Monday, December 24, 2012

CrayonEater Sends in This Link From HuffPo.

Science Retractions: Top 5 Withdrawn Studies Of 2012

When you read about medical breakthroughs in the newspapers, you shouldn't get your hopes up. This is not because of journalistic hyperbole or even the fact that cures often are years away from the initial publication of result.
It seems that an increasing number of scientific studies are just plain wrong and are ultimately retracted. Worse, a study published in October 2012 in the Proceedings of the National Academy of Sciences (uh, if it's true) claims that the majority of retractions are due to some type of misconduct, and not honest mistakes, as long assumed.
The blog Retraction Watch tracks such retractions and has notified its readers of hundreds of journal-article withdrawals in 2012 alone. The king of retractions, according to Retraction Watch, is Japanese anesthesiologist Yoshitaka Fujii, who falsified data in 172 of 212 of his papers published between 1993 and 2011. All of this came to light in 2012. [See Last Year's Biggest Science Retractions]


  1. How dare those rascal scientists (I'm using the standard Hare Krishna lingo here) squander public funding and ever not be 100% true (I'm using the lingo of another streetcorner preacher here)! If their budget were cut to zero, it would sure serve them right, and the rest of us could all go back to faith healing.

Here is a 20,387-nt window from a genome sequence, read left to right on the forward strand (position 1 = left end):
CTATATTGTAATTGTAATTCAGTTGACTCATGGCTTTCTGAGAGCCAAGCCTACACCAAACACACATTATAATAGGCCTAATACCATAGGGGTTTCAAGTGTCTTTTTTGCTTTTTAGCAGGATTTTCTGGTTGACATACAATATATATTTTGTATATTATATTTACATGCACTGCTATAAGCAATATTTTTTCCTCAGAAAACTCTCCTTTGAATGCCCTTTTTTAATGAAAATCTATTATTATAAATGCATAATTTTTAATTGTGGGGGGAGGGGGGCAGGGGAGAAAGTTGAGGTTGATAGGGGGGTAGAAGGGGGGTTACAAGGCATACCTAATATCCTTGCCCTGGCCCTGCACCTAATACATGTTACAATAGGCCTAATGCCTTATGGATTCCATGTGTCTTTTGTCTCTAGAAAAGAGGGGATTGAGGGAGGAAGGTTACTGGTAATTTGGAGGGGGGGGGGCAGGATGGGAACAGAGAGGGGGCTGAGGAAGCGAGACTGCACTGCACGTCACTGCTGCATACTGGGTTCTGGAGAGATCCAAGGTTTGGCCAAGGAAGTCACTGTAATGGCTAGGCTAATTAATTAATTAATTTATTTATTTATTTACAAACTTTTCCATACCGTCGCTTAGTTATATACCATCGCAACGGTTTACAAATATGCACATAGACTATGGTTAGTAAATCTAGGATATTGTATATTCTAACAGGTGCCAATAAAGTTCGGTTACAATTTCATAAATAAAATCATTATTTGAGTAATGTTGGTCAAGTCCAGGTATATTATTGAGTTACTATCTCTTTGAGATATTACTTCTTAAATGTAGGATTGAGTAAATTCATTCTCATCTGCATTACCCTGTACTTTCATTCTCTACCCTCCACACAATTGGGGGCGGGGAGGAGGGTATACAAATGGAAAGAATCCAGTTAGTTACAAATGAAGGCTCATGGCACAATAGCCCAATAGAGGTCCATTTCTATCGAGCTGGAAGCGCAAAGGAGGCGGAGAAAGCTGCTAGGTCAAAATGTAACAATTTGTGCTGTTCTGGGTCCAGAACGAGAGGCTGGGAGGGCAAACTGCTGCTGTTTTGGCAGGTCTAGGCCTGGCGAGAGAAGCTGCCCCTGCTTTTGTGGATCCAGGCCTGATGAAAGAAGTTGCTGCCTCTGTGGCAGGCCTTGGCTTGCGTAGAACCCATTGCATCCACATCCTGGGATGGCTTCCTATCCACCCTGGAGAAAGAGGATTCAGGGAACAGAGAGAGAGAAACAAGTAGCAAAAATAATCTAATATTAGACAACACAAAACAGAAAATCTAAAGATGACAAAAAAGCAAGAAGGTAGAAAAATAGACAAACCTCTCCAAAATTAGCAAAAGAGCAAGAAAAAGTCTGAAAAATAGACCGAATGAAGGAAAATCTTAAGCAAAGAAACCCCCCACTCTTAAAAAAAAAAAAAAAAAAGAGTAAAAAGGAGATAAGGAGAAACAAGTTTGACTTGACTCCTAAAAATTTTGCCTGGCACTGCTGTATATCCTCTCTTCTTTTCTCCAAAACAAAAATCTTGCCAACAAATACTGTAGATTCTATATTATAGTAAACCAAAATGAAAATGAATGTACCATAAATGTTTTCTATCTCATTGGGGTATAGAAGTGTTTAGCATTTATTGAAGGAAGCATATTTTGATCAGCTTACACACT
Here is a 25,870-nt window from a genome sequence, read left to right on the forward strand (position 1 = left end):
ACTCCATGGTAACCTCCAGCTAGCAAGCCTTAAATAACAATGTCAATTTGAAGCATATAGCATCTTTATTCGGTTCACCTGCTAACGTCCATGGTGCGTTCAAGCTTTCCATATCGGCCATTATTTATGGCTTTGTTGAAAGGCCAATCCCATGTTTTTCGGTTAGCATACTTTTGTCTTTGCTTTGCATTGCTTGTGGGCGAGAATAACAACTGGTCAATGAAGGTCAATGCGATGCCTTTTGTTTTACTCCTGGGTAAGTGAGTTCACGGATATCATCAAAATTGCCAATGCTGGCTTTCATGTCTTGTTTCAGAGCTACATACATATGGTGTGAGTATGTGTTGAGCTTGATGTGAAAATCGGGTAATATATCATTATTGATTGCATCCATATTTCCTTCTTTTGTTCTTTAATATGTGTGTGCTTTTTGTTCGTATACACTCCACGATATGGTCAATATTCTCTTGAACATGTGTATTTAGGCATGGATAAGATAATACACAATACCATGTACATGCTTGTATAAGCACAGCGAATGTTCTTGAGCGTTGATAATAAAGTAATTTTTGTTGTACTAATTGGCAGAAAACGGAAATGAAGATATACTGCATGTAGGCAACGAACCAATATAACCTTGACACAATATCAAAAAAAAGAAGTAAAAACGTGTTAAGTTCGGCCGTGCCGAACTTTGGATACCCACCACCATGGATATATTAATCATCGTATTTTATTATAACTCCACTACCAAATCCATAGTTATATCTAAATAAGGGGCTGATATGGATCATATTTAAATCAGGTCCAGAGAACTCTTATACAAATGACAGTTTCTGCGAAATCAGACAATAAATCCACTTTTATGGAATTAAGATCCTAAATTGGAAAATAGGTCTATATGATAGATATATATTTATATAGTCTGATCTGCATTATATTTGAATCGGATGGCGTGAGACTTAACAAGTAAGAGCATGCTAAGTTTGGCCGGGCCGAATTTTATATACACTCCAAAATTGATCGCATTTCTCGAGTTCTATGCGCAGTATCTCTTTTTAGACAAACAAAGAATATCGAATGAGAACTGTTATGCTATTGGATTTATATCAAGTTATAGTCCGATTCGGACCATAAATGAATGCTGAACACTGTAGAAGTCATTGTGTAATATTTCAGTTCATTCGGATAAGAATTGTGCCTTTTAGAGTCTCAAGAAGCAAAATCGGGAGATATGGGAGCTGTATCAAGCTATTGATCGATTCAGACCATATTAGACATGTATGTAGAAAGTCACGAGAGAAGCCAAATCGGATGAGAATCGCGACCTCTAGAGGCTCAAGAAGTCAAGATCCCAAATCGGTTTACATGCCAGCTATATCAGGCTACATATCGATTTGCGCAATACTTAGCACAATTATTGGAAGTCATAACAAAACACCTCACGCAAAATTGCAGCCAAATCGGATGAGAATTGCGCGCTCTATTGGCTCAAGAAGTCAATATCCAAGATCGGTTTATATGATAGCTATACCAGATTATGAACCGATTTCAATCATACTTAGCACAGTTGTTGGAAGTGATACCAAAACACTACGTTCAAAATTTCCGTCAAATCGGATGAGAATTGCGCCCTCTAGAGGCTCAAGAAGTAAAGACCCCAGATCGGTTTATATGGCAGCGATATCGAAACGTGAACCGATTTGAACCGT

This article is a very cheap shot, since it gives the reader no indication of how common scientific error or misconduct really are. Only in the one article given as a source is that misconduct is up, from 1 in 100,000 papers a generation ago, to 1 in 10,000 papers now. Imagine if any other field of human endeavor, such as politics, met either standard!

    But then, it's a Huffpo article. A student of mine recently complained to me about how a story of theirs on the Higgs boson didn't make much sense. I told him, "Their science coverage is terrible. But then, what do you expect from a news source that runs all the girly pictures that they do?"

  2. Frod, you make a good point that compared to people in other professions, especially those who point the accusatory finger at us, scientific ethics remain pretty strong.

    Still, an order of magnitude increase along with the higher number of publications written each year is troubling. There seems to be more pressure than ever to publish and get grants. I wonder how this breaks down by country, or better yet, country of origin for the scientist. I've found plagiarism and misconduct are pretty common for both foreign and domestic undergrads but we've only had problems like this with our graduate students from foreign countries. Thankfully, it's all be in their class work, not their research.

    1. But with events this rare, one needs to look just as hard at how the statistics were measured as at anything they claim to measure. I know a scientist who makes a good living by scaring people by saying, "Fund my research, or you will be creamed by an asteroid, just like the dinosaurs!" I think it's just awful: and what really impresses me is how he pulls this off without even having to wear a sandwich board.


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